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Scratch Building A Critter… and What is a Critter?

The term “Critter” is one of those not so common model railroading words that confuses many in the hobby.

It is hard to put an exact definition on what a “Critter” is, but generally it could be any self propelled locomotive that runs as a support engine to move other cars around as opposed to being in regular mainline operation. Critters are often reasonably small (3 tons or less) with a small cab, or in some cases no cab at all. Most have a x-4-x wheel arrangement but some in the hobby would argue there are no hard or fast rules on what defines a locomotive as being a “Critter” or not. Some would say a double trucked locomotive of any construction could fit the definition whereas others might disagree. Could a small lightweight piece of MOW equipment that is not considered to be a “locomotive”, but is still capable of pulling cars on a mainline, be a Critter? Would a “Shay” fall under the definition, or would only a small Shay fit the definition? When is a critter, a critter, or not a critter?

Over the years I have heard people define a variety of locomotives as being “Critters” when others might disagree, so it is one of those railroading terms that perhaps we could do without? You might disagree. Anyway, it would be interesting to here what others think, and how you might best define a “Critter.”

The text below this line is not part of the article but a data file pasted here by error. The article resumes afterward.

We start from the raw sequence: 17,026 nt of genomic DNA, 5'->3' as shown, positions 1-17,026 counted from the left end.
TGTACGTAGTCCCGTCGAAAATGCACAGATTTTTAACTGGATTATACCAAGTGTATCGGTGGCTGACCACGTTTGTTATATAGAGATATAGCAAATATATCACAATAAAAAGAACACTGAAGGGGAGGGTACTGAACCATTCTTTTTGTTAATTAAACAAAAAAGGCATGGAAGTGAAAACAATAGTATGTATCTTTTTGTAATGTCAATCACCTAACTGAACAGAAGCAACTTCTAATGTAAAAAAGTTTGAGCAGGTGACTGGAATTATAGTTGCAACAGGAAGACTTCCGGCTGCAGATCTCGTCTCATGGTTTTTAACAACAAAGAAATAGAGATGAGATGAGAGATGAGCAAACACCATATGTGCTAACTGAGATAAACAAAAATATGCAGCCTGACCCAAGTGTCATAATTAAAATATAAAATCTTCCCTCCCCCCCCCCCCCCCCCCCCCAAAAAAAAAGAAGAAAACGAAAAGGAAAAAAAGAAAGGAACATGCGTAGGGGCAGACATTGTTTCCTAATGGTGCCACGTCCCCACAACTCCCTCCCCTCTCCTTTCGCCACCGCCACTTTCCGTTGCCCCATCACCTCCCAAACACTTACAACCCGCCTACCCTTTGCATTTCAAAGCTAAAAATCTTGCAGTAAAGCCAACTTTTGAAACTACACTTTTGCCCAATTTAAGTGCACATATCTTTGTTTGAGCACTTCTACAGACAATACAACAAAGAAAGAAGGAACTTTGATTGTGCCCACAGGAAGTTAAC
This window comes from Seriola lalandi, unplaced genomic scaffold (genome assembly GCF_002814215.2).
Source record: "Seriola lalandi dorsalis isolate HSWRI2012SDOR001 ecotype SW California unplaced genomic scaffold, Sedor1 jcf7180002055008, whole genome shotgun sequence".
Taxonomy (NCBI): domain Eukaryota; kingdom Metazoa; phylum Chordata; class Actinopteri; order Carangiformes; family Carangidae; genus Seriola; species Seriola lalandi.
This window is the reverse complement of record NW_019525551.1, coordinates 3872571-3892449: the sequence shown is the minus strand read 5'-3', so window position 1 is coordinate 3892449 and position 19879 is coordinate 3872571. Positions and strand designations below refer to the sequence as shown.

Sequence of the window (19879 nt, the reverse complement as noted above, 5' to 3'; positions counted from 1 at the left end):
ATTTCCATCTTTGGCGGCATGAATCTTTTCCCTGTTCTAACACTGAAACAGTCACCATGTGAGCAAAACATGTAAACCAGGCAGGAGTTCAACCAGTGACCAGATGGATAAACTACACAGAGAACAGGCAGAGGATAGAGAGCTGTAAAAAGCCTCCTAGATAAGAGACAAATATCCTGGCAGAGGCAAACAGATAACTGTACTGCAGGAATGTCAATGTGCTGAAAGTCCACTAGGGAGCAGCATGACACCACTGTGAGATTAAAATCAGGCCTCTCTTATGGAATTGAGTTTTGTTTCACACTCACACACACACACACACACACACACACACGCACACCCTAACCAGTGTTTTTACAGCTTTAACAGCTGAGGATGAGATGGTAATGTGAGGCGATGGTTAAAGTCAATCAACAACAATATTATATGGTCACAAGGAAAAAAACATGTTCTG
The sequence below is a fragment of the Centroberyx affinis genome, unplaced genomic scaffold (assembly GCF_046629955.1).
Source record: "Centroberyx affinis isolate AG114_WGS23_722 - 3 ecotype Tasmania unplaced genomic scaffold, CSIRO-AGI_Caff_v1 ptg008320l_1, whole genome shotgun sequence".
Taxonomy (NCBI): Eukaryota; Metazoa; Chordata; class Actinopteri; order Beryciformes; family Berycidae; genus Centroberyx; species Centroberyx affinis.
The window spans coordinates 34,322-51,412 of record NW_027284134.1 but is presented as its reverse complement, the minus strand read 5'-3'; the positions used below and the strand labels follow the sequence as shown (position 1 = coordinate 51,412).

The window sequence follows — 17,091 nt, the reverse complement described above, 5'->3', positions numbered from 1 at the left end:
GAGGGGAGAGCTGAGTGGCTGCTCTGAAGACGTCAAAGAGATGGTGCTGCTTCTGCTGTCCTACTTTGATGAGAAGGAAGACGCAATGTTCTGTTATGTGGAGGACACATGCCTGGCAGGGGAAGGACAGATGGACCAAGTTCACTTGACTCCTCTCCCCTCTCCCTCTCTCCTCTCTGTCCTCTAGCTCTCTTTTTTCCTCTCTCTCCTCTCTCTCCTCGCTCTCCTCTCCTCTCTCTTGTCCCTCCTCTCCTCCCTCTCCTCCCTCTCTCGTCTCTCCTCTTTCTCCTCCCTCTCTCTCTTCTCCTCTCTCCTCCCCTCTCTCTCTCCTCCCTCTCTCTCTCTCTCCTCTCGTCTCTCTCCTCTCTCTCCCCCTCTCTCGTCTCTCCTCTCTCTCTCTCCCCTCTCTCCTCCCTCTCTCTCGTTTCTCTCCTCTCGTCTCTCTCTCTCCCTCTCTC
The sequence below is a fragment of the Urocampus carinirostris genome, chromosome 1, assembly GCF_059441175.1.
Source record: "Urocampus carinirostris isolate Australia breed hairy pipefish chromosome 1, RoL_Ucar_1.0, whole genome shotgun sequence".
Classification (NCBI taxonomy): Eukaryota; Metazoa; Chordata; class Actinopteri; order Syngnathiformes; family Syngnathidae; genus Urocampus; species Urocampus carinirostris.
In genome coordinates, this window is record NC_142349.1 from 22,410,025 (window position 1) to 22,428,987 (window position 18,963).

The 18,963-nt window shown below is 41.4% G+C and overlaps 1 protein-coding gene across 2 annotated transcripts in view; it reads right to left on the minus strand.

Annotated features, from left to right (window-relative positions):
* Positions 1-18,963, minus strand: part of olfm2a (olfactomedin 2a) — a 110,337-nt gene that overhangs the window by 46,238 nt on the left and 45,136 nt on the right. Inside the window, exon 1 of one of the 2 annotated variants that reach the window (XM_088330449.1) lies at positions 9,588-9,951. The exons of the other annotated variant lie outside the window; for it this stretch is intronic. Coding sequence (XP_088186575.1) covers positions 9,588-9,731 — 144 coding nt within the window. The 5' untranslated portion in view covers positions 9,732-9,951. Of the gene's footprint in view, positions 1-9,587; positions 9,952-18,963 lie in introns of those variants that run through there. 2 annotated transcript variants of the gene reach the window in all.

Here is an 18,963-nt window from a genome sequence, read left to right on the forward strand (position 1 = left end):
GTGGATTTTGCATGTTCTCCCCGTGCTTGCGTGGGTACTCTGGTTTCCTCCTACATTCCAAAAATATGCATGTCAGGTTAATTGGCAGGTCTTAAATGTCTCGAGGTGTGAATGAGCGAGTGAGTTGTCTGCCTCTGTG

critter scratch build

That brings me to a question posted by William who asks others:

“Howdy, this is William and I have been busy with trains again. I have this project…an On30 mechanized bugger. Here is a photo of it that I found on-line. The driver sprocket is covered by a plated cover. I have seen this part and want to purchase one and can’t remember where I saw it. Please help with identification: manufacturer, item#…thanks in advance!”

If you would like to answer the question from William, or give your thoughts on what defines a loco as a “Critter”, then used the COMMENTS link to have your say, or to see what others have to say.

3 Responses to Scratch Building A Critter… and What is a Critter?

  • Sheldon Clarksays:

    I suspect “critter” is a word that is restricted to North American English. In Britain, we would normally use a small shunter or possibly a tug (rare). Other language communities would have different terms, such as “draisine”, “locotracteur” or “Kleinlok” perhaps.

  • David Stokessays:

    That beast in the photo is definitely a “critter”, as are all small, often “homemade” internal combustion catastrophes found in backwoods and other remote rail based transport systems (logging, plantation and outback systems). Steam locomotives are rarely called “critters” but there is probably an example to prove me wrong!

  • williamsays:

    My specific question is:

    Where can I find the drive sprocket cover, the cover over
    the wheel axle?

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